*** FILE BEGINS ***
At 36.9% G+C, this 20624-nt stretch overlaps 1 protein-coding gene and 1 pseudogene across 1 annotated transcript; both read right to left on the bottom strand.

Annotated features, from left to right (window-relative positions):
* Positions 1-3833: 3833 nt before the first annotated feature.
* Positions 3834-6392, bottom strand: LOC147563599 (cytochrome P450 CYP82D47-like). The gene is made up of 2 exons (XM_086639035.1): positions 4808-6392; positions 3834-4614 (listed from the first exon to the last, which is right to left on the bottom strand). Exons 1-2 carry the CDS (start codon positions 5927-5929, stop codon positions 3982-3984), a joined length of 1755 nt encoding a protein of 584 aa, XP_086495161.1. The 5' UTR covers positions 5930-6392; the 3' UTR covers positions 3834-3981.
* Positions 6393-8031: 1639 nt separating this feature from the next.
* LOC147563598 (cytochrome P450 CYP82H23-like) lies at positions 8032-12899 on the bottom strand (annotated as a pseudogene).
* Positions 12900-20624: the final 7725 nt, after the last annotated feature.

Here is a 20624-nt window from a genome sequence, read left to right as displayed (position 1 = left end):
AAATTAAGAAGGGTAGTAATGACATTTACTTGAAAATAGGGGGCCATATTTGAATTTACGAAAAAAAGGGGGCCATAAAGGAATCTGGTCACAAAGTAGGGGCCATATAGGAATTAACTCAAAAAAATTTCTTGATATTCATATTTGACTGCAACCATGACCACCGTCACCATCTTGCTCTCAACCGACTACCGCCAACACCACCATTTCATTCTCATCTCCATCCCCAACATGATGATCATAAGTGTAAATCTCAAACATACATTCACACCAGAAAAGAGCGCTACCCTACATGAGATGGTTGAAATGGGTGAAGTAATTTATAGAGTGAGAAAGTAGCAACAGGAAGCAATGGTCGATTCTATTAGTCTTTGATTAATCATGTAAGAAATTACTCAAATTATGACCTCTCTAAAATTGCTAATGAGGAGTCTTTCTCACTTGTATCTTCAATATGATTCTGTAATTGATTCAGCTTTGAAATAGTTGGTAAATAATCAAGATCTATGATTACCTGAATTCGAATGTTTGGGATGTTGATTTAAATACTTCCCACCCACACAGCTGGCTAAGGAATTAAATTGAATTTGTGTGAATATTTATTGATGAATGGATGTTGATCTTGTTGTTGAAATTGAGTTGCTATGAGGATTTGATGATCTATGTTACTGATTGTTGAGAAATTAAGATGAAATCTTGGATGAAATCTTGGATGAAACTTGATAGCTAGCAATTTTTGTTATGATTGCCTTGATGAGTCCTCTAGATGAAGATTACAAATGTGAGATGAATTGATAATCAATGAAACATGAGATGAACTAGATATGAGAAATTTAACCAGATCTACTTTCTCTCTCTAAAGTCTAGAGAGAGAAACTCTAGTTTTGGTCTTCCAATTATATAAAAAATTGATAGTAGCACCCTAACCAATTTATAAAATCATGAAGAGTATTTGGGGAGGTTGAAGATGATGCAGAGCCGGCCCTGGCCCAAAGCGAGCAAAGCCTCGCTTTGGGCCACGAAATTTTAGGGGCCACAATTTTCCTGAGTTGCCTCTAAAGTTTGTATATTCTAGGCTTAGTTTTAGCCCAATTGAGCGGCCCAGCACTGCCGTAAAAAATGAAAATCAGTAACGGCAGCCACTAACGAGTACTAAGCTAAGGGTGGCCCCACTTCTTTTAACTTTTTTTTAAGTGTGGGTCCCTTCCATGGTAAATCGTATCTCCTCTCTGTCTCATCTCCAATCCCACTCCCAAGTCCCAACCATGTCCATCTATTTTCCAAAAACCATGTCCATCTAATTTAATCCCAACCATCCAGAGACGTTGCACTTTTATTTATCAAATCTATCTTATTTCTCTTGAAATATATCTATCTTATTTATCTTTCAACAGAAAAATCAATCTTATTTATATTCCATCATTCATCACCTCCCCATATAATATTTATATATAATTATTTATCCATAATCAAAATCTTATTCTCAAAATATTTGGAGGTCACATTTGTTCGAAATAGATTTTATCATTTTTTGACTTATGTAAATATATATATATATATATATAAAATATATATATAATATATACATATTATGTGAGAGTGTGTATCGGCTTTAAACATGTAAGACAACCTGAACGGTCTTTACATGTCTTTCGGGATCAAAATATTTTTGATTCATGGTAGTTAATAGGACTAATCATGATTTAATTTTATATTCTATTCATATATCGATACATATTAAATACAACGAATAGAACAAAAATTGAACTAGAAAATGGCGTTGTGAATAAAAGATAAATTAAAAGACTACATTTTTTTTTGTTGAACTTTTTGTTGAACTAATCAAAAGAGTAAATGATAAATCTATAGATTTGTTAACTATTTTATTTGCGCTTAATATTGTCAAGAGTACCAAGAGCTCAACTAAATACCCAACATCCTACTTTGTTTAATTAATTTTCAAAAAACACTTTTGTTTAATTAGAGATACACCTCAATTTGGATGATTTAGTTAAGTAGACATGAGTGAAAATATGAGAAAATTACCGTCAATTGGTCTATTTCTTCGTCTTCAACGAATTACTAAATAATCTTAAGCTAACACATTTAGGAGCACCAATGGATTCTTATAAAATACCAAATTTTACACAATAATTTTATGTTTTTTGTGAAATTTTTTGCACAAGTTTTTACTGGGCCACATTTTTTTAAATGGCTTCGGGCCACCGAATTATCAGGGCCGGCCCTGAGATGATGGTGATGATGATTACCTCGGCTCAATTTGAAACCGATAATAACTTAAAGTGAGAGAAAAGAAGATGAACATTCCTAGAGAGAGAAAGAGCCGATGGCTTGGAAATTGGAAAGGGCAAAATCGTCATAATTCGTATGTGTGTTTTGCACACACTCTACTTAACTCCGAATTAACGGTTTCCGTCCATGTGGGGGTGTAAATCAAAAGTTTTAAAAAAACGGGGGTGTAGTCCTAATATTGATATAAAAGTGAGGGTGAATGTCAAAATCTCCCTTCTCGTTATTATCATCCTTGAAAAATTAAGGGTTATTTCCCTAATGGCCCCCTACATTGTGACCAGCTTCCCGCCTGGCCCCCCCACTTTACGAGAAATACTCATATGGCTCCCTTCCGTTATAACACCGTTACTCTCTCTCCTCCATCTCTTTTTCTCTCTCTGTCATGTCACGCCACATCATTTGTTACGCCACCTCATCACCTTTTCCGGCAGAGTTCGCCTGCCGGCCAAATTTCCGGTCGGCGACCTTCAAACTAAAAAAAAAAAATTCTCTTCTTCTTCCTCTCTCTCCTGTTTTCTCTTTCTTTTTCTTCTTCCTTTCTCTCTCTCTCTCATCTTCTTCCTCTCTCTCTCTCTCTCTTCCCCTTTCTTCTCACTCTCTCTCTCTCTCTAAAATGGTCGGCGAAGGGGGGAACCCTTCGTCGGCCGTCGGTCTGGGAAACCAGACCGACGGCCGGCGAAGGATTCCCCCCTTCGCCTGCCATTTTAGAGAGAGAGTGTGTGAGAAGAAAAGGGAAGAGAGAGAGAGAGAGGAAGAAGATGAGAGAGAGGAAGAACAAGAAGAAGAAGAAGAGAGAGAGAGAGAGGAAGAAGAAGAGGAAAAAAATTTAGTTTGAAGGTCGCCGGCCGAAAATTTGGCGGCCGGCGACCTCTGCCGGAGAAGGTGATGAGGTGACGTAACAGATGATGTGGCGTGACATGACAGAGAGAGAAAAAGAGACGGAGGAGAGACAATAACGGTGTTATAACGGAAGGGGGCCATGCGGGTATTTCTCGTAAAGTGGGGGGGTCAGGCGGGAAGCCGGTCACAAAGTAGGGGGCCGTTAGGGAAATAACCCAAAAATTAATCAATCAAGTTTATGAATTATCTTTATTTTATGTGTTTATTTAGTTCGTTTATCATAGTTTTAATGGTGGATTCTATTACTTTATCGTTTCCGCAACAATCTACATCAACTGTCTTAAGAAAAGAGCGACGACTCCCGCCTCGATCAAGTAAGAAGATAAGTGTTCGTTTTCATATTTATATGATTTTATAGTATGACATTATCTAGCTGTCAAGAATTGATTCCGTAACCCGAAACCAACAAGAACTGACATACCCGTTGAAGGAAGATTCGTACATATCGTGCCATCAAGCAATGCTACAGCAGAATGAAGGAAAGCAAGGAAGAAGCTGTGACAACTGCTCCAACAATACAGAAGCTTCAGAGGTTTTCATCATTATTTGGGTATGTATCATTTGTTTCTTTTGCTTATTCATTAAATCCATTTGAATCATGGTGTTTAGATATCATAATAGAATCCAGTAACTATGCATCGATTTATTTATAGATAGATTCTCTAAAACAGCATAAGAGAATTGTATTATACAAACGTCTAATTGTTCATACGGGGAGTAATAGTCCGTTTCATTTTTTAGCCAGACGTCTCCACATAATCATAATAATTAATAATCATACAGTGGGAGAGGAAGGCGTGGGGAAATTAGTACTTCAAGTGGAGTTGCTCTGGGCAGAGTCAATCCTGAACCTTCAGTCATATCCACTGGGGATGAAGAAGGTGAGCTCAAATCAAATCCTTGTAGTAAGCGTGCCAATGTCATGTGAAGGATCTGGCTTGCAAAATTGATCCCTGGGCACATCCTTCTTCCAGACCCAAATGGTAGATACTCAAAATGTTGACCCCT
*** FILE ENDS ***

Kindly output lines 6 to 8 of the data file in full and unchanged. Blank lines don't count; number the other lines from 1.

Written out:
* LOC147563598 (cytochrome P450 CYP82H23-like) lies at positions 8032-12899 on the bottom strand (annotated as a pseudogene).
* Positions 12900-20624: the final 7725 nt, after the last annotated feature.

Here is a 20624-nt window from a genome sequence, read left to right as displayed (position 1 = left end):